For years there was a pattern of older generations selling furniture, and younger generations furnishing their homes from auctions, with the pattern repeated again years later. "That stopped during the Celtic Tiger Years, when some people didn't want secondhand from Buckley's. People had huge disposable income and couldn't wait to spend it. People would spend €4,000 importing a large suite from Hong Kong, then decide quickly, I don't like it, and send it to me, where it would sell for €400 ."

He mentions someone spending €8,000 on garden furniture in Spain, which sold for €750 a while later at auction.

'You couldn't give teak furniture away; now they all want it – it's retro'

It was said "you'll clean up in the recession", Sean remarks, because people would want to buy cheap. "But things were very dead in the recession, there was no buzz." Dealers couldn't sell on so they weren't buying. "The present generation has no interest in the previous generations' furniture", and the trend is towards "Ikea, and minimalism. Now display cases and dining room furniture, reproduction Regency style and Chippendale suites, are out. People don't want dark furniture, they want white or grey."

Sean observes "I'm the Simon Cowell of furniture," as customers who paid dear for something often find out they'll get much less at auction, as things don't hold their value.

Small occasional furniture that can be adapted to modern homes have value. And at one stage 10 or 15 years ago “you couldn’t give teak furniture away; now they all want it – it’s retro”.

He cherishes his own Victorian credenza inlaid cabinet he bought for €5,000 in 2000.

During a mid-auction bomb scare in 2010 the auction house had to be cleared, but “everyone came back” once they got the okay. Sean was non-plussed that, with the explosion risk, he was asked to guide gardaí through the place to check it out for a bomb (there was none).

The auction has given them a good lifestyle, but business has been tough for the past five years. “We don’t get the good stuff anymore.” Michael reckons that “if we were selling €10,000 at one stage, we’re now selling €3,000 - a 70 per cent drop on the value of the weekly take”.

Michael will be 75 on July 26th, the day after the final auction. It took him a long time to decide to wind up the business, but since then he has been dying to go. “It’s not making money. The business is closing, it has no value.” A developer is buying the building and he’s not sure what will happen to it longterm.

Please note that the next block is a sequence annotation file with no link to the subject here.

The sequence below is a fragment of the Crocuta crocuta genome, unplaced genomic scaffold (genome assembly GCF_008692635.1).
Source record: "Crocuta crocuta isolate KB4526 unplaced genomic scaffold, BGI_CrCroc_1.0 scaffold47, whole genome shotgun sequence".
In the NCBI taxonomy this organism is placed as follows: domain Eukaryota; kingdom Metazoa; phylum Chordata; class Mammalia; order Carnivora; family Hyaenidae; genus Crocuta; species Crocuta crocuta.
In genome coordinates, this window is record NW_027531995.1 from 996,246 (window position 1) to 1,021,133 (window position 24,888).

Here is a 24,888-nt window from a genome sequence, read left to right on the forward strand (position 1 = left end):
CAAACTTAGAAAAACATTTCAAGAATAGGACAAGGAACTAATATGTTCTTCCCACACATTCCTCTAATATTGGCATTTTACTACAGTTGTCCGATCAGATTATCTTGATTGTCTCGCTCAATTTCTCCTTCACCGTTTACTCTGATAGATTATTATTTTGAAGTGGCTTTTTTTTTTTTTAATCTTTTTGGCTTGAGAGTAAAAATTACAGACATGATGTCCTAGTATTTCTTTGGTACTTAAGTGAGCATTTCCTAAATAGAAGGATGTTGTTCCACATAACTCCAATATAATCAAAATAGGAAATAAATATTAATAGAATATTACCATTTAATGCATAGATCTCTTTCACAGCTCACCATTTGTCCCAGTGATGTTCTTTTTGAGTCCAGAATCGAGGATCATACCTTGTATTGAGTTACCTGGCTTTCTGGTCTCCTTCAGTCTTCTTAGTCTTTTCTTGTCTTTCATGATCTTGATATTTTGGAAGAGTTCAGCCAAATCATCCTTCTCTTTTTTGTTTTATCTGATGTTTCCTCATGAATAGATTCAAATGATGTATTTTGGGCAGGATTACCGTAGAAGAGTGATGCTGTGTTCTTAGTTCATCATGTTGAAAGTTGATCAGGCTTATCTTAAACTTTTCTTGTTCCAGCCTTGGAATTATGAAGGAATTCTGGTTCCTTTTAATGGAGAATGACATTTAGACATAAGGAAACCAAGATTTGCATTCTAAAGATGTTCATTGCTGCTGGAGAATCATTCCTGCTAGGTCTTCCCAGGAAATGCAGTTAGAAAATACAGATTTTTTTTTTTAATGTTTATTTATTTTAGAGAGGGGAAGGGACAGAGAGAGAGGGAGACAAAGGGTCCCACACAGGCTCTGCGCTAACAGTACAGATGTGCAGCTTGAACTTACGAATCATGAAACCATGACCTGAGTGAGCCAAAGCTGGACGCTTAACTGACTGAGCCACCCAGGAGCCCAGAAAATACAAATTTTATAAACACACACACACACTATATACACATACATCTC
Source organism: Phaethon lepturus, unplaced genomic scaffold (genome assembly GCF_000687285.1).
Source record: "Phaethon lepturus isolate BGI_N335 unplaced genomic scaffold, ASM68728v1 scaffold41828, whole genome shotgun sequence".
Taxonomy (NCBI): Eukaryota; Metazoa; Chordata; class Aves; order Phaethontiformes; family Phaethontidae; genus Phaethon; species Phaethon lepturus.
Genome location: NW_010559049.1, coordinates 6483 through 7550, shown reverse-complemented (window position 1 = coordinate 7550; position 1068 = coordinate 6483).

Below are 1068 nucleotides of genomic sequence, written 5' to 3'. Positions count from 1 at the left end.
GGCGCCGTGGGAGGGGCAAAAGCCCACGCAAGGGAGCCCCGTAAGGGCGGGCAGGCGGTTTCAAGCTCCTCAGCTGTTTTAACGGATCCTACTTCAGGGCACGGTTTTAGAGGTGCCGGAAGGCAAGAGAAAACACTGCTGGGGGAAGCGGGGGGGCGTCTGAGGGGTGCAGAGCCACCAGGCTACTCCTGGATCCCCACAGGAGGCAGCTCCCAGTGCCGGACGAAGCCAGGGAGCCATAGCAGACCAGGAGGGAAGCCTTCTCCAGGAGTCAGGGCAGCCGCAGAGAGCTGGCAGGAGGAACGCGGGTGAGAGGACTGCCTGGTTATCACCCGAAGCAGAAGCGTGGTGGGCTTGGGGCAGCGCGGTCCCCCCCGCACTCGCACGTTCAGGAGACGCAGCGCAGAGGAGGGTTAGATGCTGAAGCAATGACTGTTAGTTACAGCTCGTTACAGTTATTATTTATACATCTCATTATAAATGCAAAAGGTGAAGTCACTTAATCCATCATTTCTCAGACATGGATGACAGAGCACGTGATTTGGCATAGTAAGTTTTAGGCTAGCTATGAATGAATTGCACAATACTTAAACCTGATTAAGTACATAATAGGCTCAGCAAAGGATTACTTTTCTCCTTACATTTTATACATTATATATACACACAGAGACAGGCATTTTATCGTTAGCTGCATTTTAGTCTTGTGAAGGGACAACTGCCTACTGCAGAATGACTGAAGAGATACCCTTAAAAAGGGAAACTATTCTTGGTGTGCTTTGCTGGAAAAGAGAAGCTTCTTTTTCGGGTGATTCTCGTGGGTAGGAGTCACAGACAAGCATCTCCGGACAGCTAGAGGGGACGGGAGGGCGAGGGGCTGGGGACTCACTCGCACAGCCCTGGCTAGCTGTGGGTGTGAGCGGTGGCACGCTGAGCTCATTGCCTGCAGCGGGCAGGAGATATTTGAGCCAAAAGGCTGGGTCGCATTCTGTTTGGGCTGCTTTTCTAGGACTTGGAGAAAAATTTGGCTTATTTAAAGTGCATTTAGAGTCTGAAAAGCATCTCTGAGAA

And as for Hugo. He is, we discover, Hugo Harkin, from "Inishowen, Malin Head, Co Donegal. I haven't been up there since 2001." He came to Dublin in 1967. A previous porter was Bill Costello ("he taught me a lot," says Michael), then his son Liam. About 25 years ago, Hugo started hanging around the auctions, helping people afterwards.

Sean says “he mooched his way in and became part of the furniture without any say-so”. Both brothers profess to be persecuted by his ways. Michael remarks of him, “Mother of God, we’re like Laurel and Hardy.” Sean says: “I’m unfortunate to live in Hugo’s lifetime. We’ve the same mother but different fathers. Hugo is an enigma, a mini-series in himself.”

But then, Sean also says: “We’d be lost without him. We always said, if Hugo went, we’d have to go. He’s a horse of a man. ”

In his mid-70s too, Hugo is stocky and strong, wears a selection of brightly patterned jumpers and what his colleagues swear is the same woolly hat over all those years. He is a font of knowledge, some of which may be true. He tells me about the merits of particular cars, the technicalities of helicopters, his medical expertise (he cured his diabetes by drinking sea water), how he got the job, how he’s going to renovate his flat – “it’s in bits, I’m going to deco everything. I go like a bang man, I fly to it, I see everything before I even start.”

Susan Stephenson has been there 17 years (before that, "some girls lasted six months," says Michael). To the visitor, she's the sane one in this most idiosyncratic of places. She's staying in auctions, moving to Adams on Stephen's Green. Buckley's has been "so much fun, and a great place to work". She observes little has changed in her time, and the place has sustained three families, four with Hugo. "Customers are very loyal. The Buckleys are tolerant of customers' oddities. Some retired regulars meet up at the auction every week, have lunch, maybe fall asleep in the chairs." (Later that afternoon I notice a man having a snooze on a comfy couch during the auction.)

Hugo remarks “I’m supposed to be gone seven years ago. The thing is, who’d remember all the numbers? Who else would do it? Nobody gets on with the Buckley’s, they’re too grumpy. I torment them like hell. I love it.”

Sean remarks, in wild good humour, “Oh, the village will be in great sorrow that the two grumpy brothers have gone. For years they’ve said, ‘those grumpy pair up there, I don’t know how they stay in business’. But once we go they’ll be saying ‘ohhhh, they were a lovely pair, ohhh’,” he mimics.

To echo Hugo’s obituary ditty, we won’t see the like again. Ní bheidh a leithéid ann arís, indeed.